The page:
Will Missouri display a Dick LeBeau-style repertoire or will it try and punch opponents in the mouth to cement that facet of the game?
Of course, we’ll hopefully get an update on Rock Bridge graduate and defensive end Tre Williams, who despite being indefinitely suspended from the team since December, was reinstated to Missouri’s roster Wednesday.
It’s hard to tell how effective he’ll be this season if he sees the field for the Tigers after missing so many team meetings and practices.
Returning experience from the likes of Trajan Jeffcoat, Cale Garrett, Jordan Elliott and Chris Turner will help in those efforts, especially with how Missouri plans on playing five defensive backs in most formations with the new Boundary position. Speaking of the new position ...
4. The Boundary position
It’s the biggest defensive scheme change for Missouri. As the offense should adapt to Bryant and crew, the move to put five defensive backs on the field at once is poised to have the same type of impact.
The Tigers moved Richaud Floyd from wide receiver to defensive back to give them more depth and there are plenty of returners who have spent the offseason diagnosing how to limit poor performances like they had against Purdue, Oklahoma State and others.
Almost as an H-Back would serve in an offense with responsibilities of running, receiving and blocking, expect the Boundary spot to camouflage itself wherever Missouri needs it for any given play.
Want to have five 1-on-1 matchups with receivers? Maybe a blitz from 10 yards out? Or how about having a traditional third linebacker?
All of that is possible with the flexibility the new Boundary position can give the Tigers.
This can be a spot where Missouri’s young talent get a chance to shine, namely Jalani Williams and Chris Sheanin.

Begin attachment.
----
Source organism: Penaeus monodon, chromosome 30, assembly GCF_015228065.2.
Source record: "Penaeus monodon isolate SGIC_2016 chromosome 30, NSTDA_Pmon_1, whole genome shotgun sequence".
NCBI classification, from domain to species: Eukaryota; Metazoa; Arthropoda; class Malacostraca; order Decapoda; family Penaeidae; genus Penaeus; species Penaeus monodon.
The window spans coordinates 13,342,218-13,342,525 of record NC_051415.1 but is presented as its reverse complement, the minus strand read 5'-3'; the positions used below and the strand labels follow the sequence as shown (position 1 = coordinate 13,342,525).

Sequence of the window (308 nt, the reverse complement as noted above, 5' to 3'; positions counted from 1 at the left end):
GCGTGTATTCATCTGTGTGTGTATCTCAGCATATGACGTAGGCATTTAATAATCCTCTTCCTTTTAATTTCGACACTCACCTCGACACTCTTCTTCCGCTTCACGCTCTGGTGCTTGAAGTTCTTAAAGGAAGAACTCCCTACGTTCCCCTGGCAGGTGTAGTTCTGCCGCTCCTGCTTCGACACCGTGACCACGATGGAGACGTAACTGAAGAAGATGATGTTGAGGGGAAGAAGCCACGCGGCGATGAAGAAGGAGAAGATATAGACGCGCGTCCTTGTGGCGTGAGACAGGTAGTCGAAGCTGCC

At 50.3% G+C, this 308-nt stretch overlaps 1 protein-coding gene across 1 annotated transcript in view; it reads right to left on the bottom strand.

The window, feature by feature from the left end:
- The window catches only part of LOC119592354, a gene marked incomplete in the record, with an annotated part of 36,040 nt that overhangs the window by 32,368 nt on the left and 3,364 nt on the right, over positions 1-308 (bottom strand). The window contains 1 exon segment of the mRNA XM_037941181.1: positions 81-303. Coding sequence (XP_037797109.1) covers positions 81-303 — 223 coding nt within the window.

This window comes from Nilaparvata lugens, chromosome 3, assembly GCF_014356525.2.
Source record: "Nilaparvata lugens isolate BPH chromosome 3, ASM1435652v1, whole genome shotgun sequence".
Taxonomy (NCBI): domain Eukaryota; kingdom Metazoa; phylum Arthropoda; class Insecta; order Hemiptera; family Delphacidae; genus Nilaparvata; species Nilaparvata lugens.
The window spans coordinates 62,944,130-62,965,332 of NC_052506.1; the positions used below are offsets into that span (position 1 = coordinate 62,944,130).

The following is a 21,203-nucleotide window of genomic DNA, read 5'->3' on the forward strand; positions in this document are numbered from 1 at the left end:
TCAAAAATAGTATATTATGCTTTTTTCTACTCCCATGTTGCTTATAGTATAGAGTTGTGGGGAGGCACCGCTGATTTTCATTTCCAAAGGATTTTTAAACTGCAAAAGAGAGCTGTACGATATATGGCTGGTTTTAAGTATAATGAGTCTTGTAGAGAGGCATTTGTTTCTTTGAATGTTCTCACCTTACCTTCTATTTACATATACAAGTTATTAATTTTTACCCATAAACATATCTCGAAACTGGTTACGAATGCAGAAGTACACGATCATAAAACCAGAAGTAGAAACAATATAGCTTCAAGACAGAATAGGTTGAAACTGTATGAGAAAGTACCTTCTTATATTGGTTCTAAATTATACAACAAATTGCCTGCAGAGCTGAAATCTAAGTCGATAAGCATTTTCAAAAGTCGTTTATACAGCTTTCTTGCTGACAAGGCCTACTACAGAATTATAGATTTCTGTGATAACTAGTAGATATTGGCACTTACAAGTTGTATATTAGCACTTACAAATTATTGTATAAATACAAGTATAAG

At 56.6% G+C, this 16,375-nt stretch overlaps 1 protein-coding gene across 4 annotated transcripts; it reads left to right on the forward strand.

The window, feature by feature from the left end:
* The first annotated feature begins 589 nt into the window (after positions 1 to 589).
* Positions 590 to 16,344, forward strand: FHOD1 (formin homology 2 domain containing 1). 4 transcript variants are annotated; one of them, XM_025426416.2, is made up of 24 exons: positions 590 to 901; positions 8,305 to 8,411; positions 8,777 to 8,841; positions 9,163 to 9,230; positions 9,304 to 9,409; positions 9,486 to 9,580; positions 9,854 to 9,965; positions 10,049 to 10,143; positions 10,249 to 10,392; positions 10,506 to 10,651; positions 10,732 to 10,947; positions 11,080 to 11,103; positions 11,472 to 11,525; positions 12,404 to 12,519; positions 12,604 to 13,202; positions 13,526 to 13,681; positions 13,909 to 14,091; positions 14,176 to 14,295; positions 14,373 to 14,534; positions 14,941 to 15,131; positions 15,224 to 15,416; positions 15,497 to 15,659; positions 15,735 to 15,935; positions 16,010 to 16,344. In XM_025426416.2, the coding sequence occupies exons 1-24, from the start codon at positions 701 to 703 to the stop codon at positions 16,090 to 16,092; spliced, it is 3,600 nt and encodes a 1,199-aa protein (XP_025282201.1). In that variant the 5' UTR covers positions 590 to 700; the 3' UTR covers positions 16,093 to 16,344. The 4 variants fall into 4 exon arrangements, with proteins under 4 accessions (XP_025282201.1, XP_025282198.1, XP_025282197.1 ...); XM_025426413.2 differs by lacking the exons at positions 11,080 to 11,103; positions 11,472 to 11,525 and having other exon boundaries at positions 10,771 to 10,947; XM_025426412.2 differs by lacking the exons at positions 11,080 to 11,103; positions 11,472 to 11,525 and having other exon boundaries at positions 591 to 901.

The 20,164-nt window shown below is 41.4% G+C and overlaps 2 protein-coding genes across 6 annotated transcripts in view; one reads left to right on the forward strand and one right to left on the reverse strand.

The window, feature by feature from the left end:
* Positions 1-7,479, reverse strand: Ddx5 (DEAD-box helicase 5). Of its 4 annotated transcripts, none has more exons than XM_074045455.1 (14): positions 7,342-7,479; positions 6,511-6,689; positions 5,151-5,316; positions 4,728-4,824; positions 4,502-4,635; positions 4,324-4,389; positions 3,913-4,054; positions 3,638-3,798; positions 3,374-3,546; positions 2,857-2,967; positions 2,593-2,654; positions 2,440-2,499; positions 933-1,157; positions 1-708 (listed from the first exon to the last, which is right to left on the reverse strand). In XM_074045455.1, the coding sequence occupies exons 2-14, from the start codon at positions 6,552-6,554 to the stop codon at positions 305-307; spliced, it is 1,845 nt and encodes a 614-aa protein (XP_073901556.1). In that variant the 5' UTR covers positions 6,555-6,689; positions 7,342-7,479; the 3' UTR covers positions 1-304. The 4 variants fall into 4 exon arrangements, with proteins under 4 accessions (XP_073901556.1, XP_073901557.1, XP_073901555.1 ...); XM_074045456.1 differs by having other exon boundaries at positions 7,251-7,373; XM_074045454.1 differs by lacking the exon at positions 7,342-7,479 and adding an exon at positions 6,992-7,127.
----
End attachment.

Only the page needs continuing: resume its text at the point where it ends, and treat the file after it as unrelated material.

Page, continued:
Missouri didn’t list a single true freshman as a starter, but with certain rotations to best thwart any offense, it’s possible to see some playing time for the newest batch of Tigers.
Odom hasn’t hesitated to play those with less experience in the past if it was best for the team. That can continue here.
5. Special teams
If the defensive line is the biggest red flag heading into camp, special teams is barely second, only because of the leg of Tucker McCann.
McCann is listed as the team’s starting kicker and punter. That load is something the former five-star prospect can handle, but I don’t see it lasting.
Have the Tigers brought in a former soccer standout or local high school star as a walk-on? And what type of punt plays do they run?
Inexperience could lead to trial by error and Missouri has a schedule that allows several games to adjust.
Jake Hoffman, a redshirt freshman, was listed on the depth chart as the Tigers’ starting long snapper. Does his ability help calm whoever is about to boot the punt?
It’s a part of the game that isn’t too exciting, but if Missouri gets it wrong, it’ll be plainly obvious.
Also, who do the Tigers implement as a punt returner, kick returner and placeholder?
There are options for each of those spots. Missouri definitely doesn’t have an issue when it comes to team speed.
A few other honorable mentions: Who is the backup to Bryant? Is TCU transfer Shawn Robinson eligible to play? Has Missouri already identified any possible redshirts for 2019? Has any player besides Terry Petry entered the transfer portal? How do the Tigers plan to ramp up recruiting efforts as the early-signing period draws closer? What’s the warm-up song of choice for this Tigers squad?